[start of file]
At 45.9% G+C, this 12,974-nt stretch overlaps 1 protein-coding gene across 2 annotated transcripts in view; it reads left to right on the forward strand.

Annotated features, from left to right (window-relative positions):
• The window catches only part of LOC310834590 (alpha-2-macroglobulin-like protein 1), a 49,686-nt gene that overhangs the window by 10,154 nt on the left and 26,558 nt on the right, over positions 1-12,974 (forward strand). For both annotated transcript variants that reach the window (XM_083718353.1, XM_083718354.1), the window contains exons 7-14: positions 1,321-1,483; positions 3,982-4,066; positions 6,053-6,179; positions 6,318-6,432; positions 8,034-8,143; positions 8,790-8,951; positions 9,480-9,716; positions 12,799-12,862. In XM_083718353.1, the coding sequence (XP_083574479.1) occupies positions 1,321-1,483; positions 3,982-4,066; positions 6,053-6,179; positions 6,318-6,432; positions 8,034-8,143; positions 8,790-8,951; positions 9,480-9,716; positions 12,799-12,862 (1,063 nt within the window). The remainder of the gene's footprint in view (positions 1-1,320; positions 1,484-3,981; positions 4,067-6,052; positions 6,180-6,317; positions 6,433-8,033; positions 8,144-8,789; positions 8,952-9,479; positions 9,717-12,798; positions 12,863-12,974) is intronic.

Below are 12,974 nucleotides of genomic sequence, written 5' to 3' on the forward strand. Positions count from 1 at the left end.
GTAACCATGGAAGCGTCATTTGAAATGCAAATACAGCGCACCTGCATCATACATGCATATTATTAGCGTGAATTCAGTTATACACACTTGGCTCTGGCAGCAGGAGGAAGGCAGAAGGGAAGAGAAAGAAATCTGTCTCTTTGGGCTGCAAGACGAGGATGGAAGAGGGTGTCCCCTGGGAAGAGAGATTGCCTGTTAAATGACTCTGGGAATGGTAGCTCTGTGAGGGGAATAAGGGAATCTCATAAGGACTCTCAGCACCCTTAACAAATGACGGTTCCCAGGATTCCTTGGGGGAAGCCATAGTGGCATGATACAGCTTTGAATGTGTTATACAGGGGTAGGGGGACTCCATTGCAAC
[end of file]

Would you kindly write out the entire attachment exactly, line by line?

At 45.9% G+C, this 12,974-nt stretch overlaps 1 protein-coding gene across 2 annotated transcripts in view; it reads left to right on the forward strand.

Annotated features, from left to right (window-relative positions):
• The window catches only part of LOC310834590 (alpha-2-macroglobulin-like protein 1), a 49,686-nt gene that overhangs the window by 10,154 nt on the left and 26,558 nt on the right, over positions 1-12,974 (forward strand). For both annotated transcript variants that reach the window (XM_083718353.1, XM_083718354.1), the window contains exons 7-14: positions 1,321-1,483; positions 3,982-4,066; positions 6,053-6,179; positions 6,318-6,432; positions 8,034-8,143; positions 8,790-8,951; positions 9,480-9,716; positions 12,799-12,862. In XM_083718353.1, the coding sequence (XP_083574479.1) occupies positions 1,321-1,483; positions 3,982-4,066; positions 6,053-6,179; positions 6,318-6,432; positions 8,034-8,143; positions 8,790-8,951; positions 9,480-9,716; positions 12,799-12,862 (1,063 nt within the window). The remainder of the gene's footprint in view (positions 1-1,320; positions 1,484-3,981; positions 4,067-6,052; positions 6,180-6,317; positions 6,433-8,033; positions 8,144-8,789; positions 8,952-9,479; positions 9,717-12,798; positions 12,863-12,974) is intronic.

Below are 12,974 nucleotides of genomic sequence, written 5' to 3' on the forward strand. Positions count from 1 at the left end.
GTAACCATGGAAGCGTCATTTGAAATGCAAATACAGCGCACCTGCATCATACATGCATATTATTAGCGTGAATTCAGTTATACACACTTGGCTCTGGCAGCAGGAGGAAGGCAGAAGGGAAGAGAAAGAAATCTGTCTCTTTGGGCTGCAAGACGAGGATGGAAGAGGGTGTCCCCTGGGAAGAGAGATTGCCTGTTAAATGACTCTGGGAATGGTAGCTCTGTGAGGGGAATAAGGGAATCTCATAAGGACTCTCAGCACCCTTAACAAATGACGGTTCCCAGGATTCCTTGGGGGAAGCCATAGTGGCATGATACAGCTTTGAATGTGTTATACAGGGGTAGGGGGACTCCATTGCAAC